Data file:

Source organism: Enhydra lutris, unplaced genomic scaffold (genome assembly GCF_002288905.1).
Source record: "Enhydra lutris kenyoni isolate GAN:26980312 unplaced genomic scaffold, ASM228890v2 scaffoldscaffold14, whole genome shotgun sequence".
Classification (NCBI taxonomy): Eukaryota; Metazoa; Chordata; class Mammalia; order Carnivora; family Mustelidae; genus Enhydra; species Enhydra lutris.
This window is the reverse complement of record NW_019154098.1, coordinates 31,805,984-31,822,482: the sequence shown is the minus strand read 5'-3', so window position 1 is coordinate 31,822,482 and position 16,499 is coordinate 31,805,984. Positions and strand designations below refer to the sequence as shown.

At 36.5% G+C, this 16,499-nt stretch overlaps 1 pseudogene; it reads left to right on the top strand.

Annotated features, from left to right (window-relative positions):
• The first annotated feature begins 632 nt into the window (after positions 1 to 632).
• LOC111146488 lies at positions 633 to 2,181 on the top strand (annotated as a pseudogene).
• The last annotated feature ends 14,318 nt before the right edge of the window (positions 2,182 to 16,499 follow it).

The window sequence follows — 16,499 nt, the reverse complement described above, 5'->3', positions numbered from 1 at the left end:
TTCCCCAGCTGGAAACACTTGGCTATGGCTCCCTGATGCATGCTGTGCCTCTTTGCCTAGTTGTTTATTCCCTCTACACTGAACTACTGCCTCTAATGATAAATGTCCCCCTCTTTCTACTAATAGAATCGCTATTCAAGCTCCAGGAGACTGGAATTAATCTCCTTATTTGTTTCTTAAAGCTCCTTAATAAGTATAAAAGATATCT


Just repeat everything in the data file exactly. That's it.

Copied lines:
Source organism: Enhydra lutris, unplaced genomic scaffold (genome assembly GCF_002288905.1).
Source record: "Enhydra lutris kenyoni isolate GAN:26980312 unplaced genomic scaffold, ASM228890v2 scaffoldscaffold14, whole genome shotgun sequence".
Classification (NCBI taxonomy): Eukaryota; Metazoa; Chordata; class Mammalia; order Carnivora; family Mustelidae; genus Enhydra; species Enhydra lutris.
This window is the reverse complement of record NW_019154098.1, coordinates 31,805,984-31,822,482: the sequence shown is the minus strand read 5'-3', so window position 1 is coordinate 31,822,482 and position 16,499 is coordinate 31,805,984. Positions and strand designations below refer to the sequence as shown.

At 36.5% G+C, this 16,499-nt stretch overlaps 1 pseudogene; it reads left to right on the top strand.

Annotated features, from left to right (window-relative positions):
• The first annotated feature begins 632 nt into the window (after positions 1 to 632).
• LOC111146488 lies at positions 633 to 2,181 on the top strand (annotated as a pseudogene).
• The last annotated feature ends 14,318 nt before the right edge of the window (positions 2,182 to 16,499 follow it).

The window sequence follows — 16,499 nt, the reverse complement described above, 5'->3', positions numbered from 1 at the left end:
TTCCCCAGCTGGAAACACTTGGCTATGGCTCCCTGATGCATGCTGTGCCTCTTTGCCTAGTTGTTTATTCCCTCTACACTGAACTACTGCCTCTAATGATAAATGTCCCCCTCTTTCTACTAATAGAATCGCTATTCAAGCTCCAGGAGACTGGAATTAATCTCCTTATTTGTTTCTTAAAGCTCCTTAATAAGTATAAAAGATATCT